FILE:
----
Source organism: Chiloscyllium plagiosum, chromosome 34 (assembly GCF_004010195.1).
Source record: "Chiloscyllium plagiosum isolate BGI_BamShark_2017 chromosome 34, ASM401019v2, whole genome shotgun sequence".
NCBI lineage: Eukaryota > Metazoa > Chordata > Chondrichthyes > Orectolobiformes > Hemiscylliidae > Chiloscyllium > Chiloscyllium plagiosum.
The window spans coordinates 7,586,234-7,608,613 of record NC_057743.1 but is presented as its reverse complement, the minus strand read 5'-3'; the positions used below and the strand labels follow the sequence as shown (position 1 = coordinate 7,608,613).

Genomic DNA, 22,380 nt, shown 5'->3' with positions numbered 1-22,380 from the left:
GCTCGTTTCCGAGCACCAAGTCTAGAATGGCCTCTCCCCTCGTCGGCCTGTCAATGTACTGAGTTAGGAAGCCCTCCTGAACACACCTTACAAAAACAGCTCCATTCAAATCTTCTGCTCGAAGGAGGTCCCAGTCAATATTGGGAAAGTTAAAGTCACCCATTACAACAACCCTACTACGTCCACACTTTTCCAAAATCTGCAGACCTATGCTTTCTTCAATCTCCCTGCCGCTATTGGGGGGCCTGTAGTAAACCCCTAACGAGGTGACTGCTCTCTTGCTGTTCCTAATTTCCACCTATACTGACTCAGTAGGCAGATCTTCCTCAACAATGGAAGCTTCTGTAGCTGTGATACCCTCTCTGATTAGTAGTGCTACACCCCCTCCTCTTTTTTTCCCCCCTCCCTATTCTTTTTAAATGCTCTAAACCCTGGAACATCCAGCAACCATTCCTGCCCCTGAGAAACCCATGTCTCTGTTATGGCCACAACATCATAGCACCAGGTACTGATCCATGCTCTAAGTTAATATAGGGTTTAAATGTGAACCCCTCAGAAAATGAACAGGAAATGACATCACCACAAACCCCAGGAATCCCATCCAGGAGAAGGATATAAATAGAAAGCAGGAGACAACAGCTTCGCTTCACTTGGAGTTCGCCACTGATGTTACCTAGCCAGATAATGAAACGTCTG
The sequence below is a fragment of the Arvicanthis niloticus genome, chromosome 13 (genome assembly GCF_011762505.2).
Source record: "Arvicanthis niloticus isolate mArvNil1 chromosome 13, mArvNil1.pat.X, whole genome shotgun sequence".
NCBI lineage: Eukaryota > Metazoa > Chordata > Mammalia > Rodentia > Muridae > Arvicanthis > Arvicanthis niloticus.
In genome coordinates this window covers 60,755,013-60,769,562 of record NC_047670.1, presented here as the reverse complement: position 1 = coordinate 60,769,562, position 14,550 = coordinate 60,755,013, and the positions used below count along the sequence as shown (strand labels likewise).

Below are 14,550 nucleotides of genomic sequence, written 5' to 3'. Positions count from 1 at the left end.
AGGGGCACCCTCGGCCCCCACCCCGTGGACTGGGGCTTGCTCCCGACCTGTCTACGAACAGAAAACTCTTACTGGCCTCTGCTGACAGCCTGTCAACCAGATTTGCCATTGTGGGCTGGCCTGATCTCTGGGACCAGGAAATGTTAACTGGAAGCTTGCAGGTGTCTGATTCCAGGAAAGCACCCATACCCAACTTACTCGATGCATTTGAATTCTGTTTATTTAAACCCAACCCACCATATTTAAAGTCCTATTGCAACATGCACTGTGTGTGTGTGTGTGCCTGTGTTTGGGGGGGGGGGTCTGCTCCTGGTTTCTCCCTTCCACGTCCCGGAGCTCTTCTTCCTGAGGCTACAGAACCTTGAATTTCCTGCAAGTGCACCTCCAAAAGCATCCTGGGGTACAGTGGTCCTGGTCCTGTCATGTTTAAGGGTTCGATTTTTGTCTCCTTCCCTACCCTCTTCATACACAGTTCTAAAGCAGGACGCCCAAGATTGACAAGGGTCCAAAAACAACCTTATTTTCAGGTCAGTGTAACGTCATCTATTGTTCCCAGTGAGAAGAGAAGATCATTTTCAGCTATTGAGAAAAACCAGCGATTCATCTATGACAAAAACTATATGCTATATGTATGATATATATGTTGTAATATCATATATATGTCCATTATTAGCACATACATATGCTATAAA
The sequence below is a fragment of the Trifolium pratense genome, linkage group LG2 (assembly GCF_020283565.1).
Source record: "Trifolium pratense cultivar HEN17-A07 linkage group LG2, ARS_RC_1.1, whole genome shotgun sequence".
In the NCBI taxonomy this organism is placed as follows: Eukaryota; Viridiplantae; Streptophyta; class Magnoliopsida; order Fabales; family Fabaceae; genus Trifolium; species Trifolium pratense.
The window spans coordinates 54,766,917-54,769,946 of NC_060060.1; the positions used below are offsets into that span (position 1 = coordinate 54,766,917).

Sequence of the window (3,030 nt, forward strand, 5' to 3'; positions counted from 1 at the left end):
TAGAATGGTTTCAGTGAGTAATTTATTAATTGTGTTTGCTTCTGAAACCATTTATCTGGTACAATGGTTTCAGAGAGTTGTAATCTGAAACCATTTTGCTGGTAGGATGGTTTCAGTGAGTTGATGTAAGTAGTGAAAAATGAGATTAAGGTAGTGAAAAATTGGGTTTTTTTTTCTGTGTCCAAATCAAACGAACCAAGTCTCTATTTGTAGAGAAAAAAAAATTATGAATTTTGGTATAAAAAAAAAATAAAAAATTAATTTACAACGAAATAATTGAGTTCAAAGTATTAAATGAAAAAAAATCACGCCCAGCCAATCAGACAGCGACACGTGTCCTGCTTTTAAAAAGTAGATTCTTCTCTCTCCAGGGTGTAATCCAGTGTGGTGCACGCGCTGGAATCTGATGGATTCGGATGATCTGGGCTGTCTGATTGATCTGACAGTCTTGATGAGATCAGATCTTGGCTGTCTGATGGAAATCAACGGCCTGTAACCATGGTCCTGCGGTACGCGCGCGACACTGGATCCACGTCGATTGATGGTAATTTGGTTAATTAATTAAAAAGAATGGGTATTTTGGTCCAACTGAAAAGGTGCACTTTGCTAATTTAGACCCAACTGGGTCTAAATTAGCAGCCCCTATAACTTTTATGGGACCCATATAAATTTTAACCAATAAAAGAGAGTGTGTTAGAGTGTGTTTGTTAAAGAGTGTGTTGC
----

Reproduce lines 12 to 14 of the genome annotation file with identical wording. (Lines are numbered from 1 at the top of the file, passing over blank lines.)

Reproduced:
AGGGGCACCCTCGGCCCCCACCCCGTGGACTGGGGCTTGCTCCCGACCTGTCTACGAACAGAAAACTCTTACTGGCCTCTGCTGACAGCCTGTCAACCAGATTTGCCATTGTGGGCTGGCCTGATCTCTGGGACCAGGAAATGTTAACTGGAAGCTTGCAGGTGTCTGATTCCAGGAAAGCACCCATACCCAACTTACTCGATGCATTTGAATTCTGTTTATTTAAACCCAACCCACCATATTTAAAGTCCTATTGCAACATGCACTGTGTGTGTGTGTGTGCCTGTGTTTGGGGGGGGGGGTCTGCTCCTGGTTTCTCCCTTCCACGTCCCGGAGCTCTTCTTCCTGAGGCTACAGAACCTTGAATTTCCTGCAAGTGCACCTCCAAAAGCATCCTGGGGTACAGTGGTCCTGGTCCTGTCATGTTTAAGGGTTCGATTTTTGTCTCCTTCCCTACCCTCTTCATACACAGTTCTAAAGCAGGACGCCCAAGATTGACAAGGGTCCAAAAACAACCTTATTTTCAGGTCAGTGTAACGTCATCTATTGTTCCCAGTGAGAAGAGAAGATCATTTTCAGCTATTGAGAAAAACCAGCGATTCATCTATGACAAAAACTATATGCTATATGTATGATATATATGTTGTAATATCATATATATGTCCATTATTAGCACATACATATGCTATAAA
The sequence below is a fragment of the Trifolium pratense genome, linkage group LG2 (assembly GCF_020283565.1).
Source record: "Trifolium pratense cultivar HEN17-A07 linkage group LG2, ARS_RC_1.1, whole genome shotgun sequence".